One of the clinical considerations when recommending an analgesic intervention is the balance between the invasiveness of the analgesic technique and the degree of postoperative pain. For example, although epidural analgesia or intrathecal morphine may provide excellent pain relief, their use for minimally invasive surgical procedures may be inappropriate due to the invasiveness of the interventions, a poor risk/benefit ratio and the fact that similar postoperative outcomes can be achieved with combinations of non-opioid oral analgesics and local anaesthetic infiltration 7.

PROSPECT recommendations weigh the efficacy of analgesic interventions and potential risks. The relevance of adverse effects of different analgesics may depend on the type of surgical procedure. For example, the risk of bleeding associated with NSAIDs may be more relevant for operations with greater potential for bleeding complications than in others. Similarly, although opioid use should be reduced for all surgical procedures, the consequences of opioid-related adverse effects may vary between surgical procedures.

The validity of any guideline is dependent on the composition of the guideline panel, the identification and synthesis of the evidence and the applied method of guideline construction 24. It is critical that the selection of panellists is based upon their expertise in the area of interest. In addition, safeguards must be in place to eliminate bias and potential conflicts of the panellists. The entire process of developing guidelines should be transparent to the intended guideline users 25. The PROSPECT Working Group and the approach to developing and presenting guidelines fulfil the above-mentioned requirements.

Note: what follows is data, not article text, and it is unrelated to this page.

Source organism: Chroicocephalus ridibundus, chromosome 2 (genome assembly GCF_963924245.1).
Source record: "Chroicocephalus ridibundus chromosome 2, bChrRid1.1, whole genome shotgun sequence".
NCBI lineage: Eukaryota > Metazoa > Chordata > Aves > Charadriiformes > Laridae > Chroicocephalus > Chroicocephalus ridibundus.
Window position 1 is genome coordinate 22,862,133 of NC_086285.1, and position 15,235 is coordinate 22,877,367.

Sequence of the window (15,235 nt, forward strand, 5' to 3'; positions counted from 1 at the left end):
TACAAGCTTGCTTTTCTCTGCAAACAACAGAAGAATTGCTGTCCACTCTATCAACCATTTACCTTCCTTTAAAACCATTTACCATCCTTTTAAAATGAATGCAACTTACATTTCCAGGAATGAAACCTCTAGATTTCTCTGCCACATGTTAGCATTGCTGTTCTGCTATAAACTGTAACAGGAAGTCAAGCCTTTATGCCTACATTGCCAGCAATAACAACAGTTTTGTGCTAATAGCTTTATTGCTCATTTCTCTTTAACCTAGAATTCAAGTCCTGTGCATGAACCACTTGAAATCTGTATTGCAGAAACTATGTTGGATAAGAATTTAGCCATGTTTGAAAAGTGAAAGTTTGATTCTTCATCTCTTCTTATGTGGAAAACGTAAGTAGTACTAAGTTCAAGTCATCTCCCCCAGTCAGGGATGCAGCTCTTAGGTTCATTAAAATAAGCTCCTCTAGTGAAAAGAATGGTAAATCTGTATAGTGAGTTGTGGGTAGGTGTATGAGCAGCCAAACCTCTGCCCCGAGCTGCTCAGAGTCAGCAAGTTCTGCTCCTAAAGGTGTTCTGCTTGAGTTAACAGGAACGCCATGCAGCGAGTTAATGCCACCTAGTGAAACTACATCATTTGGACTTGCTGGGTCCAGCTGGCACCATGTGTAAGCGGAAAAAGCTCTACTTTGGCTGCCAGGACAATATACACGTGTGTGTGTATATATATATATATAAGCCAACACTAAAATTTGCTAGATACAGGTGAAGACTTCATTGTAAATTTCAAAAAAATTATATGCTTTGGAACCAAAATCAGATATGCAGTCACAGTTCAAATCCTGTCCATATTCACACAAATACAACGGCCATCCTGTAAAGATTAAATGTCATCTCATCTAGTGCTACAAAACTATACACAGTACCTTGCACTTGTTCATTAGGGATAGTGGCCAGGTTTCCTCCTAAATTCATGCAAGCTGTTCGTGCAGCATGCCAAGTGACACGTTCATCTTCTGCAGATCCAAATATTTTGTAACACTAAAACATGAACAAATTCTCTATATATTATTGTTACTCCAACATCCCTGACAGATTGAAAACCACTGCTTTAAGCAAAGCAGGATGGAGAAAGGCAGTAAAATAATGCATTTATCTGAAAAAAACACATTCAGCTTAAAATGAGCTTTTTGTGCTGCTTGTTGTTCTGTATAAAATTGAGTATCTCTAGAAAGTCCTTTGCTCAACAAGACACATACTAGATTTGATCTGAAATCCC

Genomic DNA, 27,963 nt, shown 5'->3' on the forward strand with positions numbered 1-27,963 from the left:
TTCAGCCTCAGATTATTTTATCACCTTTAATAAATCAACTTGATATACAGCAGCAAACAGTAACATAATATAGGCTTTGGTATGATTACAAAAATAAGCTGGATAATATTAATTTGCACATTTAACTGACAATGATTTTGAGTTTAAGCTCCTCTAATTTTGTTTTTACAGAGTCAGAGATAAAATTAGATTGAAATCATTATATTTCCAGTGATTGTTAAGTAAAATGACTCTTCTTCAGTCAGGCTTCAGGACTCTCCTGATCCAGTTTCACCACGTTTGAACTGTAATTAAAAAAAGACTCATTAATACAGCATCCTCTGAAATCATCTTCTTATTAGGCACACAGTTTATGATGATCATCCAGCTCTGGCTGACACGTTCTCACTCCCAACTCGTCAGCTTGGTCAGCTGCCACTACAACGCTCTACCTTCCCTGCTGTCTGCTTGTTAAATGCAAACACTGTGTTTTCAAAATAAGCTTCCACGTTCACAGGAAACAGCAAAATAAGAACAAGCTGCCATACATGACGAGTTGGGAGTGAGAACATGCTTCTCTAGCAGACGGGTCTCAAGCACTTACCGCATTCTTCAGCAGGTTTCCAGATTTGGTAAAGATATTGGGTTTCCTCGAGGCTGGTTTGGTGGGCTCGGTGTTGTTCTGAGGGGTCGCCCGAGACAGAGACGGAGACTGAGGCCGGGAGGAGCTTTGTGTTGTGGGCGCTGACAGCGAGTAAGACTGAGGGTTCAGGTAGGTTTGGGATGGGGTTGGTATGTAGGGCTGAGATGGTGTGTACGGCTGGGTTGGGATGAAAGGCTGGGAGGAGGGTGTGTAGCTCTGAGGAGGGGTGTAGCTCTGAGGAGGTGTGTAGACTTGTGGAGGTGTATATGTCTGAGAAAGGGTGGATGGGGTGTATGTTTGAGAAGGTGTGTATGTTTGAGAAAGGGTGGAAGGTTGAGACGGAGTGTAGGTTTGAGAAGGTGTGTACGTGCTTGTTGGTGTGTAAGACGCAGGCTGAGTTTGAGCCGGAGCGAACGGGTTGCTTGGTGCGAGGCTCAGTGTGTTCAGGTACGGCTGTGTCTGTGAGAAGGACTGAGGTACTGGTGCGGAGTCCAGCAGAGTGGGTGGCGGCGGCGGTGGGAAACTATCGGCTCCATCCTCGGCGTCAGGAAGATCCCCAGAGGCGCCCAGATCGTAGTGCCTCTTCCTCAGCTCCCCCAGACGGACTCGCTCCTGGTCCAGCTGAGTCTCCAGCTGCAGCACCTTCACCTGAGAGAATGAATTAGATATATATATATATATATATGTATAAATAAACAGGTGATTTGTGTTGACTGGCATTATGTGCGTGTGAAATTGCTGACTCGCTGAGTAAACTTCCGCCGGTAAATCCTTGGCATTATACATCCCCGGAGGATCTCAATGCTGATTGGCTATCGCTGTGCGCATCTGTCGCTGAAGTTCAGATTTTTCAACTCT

Procedure-specific recommendations for several surgical procedures have been completed by the PROSPECT collaboration and are accessible on the website 10 and published in the peer-reviewed literature. The currently available procedures are subject to formal review and updating, within a prescribed time-frame, usually every 3–5 years, so that they remain valid and clinically relevant. During this period, a literature review is performed every year for all surgical procedures and appropriate studies will be added to a separate section on the website.

Despite the rigour of the PROSPECT methodology, there are some limitations. The strength of the systematic review is based on the quality of published studies. Most RCTs assess a single-analgesic intervention with a placebo group commonly receiving opioid monotherapy and opioids as a rescue. Also, there is a lack of evidence on analgesic interventions in the setting of some specific surgical procedures as well as lack of accurate dosing and duration data, which makes providing precise recommendations challenging. Another limitation is that there may be interventions, doses or routes of administration in published studies that are no longer appropriate in current practice. Alternatively, some analgesic techniques may be introduced into current clinical practice without being subjected to a rigorous comparative study. Moreover, published literature may lag behind clinical practice, thus decreasing the clinical relevance of the review. Most studies of analgesic interventions do not assess their effects on clinically-relevant outcomes, such as movement-related pain scores or surgery-related physical function 26. Similarly, when determining the benefits of an analgesic intervention, pain scores and/or opioid requirements should not be considered in isolation of clinically-relevant outcome measures. For example, in patients undergoing abdominal surgery, assessment of analgesic intervention on functional outcomes such as bowel function and consequences on length of hospital stay is critical. Furthermore, there is a lack of high-quality procedure- and patient-specific evidence with sufficient information on the efficacy and safety of simple basic analgesia integrated into a fully implemented evidence-based enhanced recovery programme 8.